The price of procrastination

Mahmudur Rahman | Wednesday, 15 September 2021

The tendency of governments not to pursue projects and initiatives that make sense has cost the country dearly. Of greater cost has been the nonchalant repudiation of the best of offers. The BNP government is guilty of ignoring the submarine cable project that has pushed us years back in digitisation. Similarly, the reluctance to push ahead with community clinics has probably been a contributing factor in coping with Covid 19. Had those been built on time and properly equipped and manned, some unfortunate deaths might have been avoided.
The government in power has had its myopic view of the health system badly exposed. The focus on infrastructure development, mass-transit and housing for the less privileged in cities and villages have been exemplary. On the opposite side, the surrender to big business and an innate shoulder-shrug towards improved city planning and rectification of faults has been soundly criticised. The original DAP plan suggested by town-planners decades ago was relegated to paper. Corruption, inefficiency, incompetence and worse blind oversight has led to a capital city devoid of the benefits that were promised. The bandage revised DAP has narrower focus and an abysmal blinkered view of the realities of today.
It now seems clear that those that encroached on planned roads, culverts and canals are likely to be largely untouched. The City Mayors have start-stopped demolishing unauthorised structures to revive the canal and river systems that are the lifelines of the city. What is demolished today, springs back the next. The city plan implementation authority Rajuk is unable or unwilling to wade into the posh areas of Gulshan, Banani , Dhanmondi, Uttara and the alleys of Badda, Mirpur and such to take down structures that are in violation. A combination of court orders, influence by even Parliament members, locals and corruption all come in the way.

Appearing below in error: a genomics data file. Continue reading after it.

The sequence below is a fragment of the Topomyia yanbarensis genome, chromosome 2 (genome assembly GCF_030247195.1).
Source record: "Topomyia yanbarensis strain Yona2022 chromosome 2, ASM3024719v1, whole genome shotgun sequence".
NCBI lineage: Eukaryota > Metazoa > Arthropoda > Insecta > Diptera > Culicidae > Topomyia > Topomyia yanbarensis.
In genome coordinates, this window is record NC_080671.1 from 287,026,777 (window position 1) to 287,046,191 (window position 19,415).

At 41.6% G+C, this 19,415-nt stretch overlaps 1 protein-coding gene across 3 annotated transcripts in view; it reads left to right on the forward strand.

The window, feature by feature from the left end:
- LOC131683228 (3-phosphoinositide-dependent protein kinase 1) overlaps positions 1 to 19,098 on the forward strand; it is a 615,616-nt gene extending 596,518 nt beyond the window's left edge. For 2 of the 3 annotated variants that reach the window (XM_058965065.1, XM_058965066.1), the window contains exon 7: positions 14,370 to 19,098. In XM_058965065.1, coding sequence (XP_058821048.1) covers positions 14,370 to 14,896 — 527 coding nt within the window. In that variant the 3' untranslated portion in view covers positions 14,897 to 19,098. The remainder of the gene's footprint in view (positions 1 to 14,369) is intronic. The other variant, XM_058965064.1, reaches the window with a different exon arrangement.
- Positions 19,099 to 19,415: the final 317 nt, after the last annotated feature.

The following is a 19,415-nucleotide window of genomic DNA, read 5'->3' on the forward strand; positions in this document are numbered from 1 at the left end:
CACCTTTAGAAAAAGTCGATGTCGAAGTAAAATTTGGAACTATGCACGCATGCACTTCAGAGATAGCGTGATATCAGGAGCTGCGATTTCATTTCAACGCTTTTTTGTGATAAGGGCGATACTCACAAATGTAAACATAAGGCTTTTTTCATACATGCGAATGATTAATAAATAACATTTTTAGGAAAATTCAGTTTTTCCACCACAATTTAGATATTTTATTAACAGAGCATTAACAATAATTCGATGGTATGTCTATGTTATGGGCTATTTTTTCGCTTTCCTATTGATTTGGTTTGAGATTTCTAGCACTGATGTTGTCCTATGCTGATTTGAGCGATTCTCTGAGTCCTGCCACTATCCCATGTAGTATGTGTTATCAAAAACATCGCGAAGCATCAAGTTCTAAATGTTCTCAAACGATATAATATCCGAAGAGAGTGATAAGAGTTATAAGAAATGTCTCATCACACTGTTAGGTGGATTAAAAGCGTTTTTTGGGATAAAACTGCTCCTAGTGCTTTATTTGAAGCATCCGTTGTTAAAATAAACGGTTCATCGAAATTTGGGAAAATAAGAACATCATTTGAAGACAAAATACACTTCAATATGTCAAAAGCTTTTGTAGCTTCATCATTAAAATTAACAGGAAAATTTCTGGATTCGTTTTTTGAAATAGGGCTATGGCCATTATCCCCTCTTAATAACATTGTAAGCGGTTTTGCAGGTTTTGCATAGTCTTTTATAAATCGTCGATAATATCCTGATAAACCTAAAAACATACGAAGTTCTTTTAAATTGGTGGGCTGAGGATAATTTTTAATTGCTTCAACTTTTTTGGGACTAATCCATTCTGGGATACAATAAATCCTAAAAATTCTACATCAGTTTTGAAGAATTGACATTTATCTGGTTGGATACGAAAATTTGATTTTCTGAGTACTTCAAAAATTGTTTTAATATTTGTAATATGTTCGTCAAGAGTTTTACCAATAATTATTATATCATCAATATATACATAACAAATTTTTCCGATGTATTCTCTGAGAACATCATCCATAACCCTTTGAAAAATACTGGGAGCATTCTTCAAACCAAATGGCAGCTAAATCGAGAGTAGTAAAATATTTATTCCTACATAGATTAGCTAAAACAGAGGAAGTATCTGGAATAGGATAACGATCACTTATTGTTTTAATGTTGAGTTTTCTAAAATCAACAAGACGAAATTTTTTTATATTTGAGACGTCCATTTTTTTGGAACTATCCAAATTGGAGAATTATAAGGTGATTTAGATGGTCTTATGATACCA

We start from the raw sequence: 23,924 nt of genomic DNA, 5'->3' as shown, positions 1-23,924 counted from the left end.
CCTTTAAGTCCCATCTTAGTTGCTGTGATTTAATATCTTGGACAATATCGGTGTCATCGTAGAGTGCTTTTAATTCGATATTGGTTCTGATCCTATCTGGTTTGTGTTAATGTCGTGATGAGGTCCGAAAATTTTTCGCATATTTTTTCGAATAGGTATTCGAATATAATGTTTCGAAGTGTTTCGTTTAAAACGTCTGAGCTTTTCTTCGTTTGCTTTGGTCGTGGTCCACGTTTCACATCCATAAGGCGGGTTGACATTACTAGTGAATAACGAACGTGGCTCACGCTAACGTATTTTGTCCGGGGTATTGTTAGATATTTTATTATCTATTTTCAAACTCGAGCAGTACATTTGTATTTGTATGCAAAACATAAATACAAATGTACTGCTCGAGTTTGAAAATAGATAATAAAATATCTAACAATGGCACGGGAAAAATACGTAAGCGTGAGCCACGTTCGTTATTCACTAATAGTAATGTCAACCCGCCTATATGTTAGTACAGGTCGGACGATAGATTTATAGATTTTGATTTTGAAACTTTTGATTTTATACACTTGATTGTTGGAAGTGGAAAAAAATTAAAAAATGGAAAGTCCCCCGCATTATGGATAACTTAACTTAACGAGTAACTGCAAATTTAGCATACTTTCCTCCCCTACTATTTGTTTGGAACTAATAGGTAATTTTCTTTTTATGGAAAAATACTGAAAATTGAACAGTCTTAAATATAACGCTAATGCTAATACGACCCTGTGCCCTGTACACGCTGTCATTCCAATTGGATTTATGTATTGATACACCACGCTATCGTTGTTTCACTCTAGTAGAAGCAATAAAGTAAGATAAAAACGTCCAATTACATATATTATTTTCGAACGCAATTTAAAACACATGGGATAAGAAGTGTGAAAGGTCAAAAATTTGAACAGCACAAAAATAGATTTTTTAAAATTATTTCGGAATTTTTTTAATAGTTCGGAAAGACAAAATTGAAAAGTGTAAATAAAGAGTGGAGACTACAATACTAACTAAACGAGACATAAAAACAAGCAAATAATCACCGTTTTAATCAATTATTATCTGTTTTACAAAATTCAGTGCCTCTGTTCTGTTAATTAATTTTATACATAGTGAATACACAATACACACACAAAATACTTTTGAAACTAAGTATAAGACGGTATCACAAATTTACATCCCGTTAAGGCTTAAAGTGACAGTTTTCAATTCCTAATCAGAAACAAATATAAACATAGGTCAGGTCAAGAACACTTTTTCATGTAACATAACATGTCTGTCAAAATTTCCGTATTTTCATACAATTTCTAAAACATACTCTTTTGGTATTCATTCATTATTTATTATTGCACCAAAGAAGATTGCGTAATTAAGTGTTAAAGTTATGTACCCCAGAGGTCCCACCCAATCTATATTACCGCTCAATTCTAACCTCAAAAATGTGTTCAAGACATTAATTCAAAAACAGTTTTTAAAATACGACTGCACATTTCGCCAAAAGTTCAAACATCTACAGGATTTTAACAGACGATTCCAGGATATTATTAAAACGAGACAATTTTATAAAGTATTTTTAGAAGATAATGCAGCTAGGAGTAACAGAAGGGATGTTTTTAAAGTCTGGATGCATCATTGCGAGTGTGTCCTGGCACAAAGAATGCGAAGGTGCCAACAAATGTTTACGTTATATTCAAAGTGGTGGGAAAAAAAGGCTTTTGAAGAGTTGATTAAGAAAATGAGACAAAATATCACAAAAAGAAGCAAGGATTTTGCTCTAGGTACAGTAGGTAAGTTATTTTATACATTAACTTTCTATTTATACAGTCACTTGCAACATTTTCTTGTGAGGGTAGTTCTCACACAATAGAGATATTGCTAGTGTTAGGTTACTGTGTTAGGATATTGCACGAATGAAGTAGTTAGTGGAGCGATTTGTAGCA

It took brave decisions, strangely enough by the dictatorial H M Ershad during his nine-years in power and the care-taker government from 2006-2008 to carve out East-West roads that are sorely lacking in the city. The Gulshan Link Road, Badda Link Road, Bijoy Shoroni, Panthapath, Rangs Bridge, Banani Bridge and the parallel road connecting Sher-e-Bangla Nagar with the old-Airport Road are examples of what can be done with political or administrative will. The present government's four lane road approach networking the country, Padma Bridge and roads in the Northern districts also stand out.
Given all this the mysterious impediments ate unfathomable. The government had made a list of buildings that were at risk, in Dhaka and Chittagong nearly two years ago. These were to have been pulled down. A similar list of unauthorised business and educational institutions in residential areas were to have been removed. The then Minister S M Rezaul Karim who took a strong stand quietly transferred to another ministry. Nothing has happened thereafter. Partly due to court stay orders and partly due to powerful influences the initiatives were swept under the carpet. Nothing has been said or done about those that approved these structures, inspectors that were to double-check with approved plans and the relevant clearances from bodies concerned. The exception has been pulling down the BGMEA headquarters to complete the Hatirjheel project.
The F R Tower, Nimtali, Chawkbazar, Moghbazar and Narayanganj fire incidents exposed so many discomfitures. Action against those responsible have slipped through the cracks and we continue to hear about how it was somebody's job that nobody did. Lives lost are now part of collateral damage. The chemical godowns are sealed for a while and then life goes on. The previous mayor Sayed Khokon of Dhaka South City claimed he had asked for land and Tk 10 billion to relocate the chemical godowns. The new Mayor Fazle Noor Taposh hasn't talked about it in public. Perhaps he and Mayor Atiq have been preoccupied by the failure to control the mosquito endemic.
In all these times, the risky buildings grow riskier heading for major catastrophe in the future. More lives will be lost and there will be a repeat of all the excuses and 'lack of coordination'. RAJUK has been identified as the major den of corruption by Amnesty International with figures released for bribes that are to be paid for approvals. As in the case with land department the accusations grow with no respite for the helpless citizens. Rules and regulations must change so that even after retirement officials involved can be brought to book. Either that or remove the process of approval altogether.

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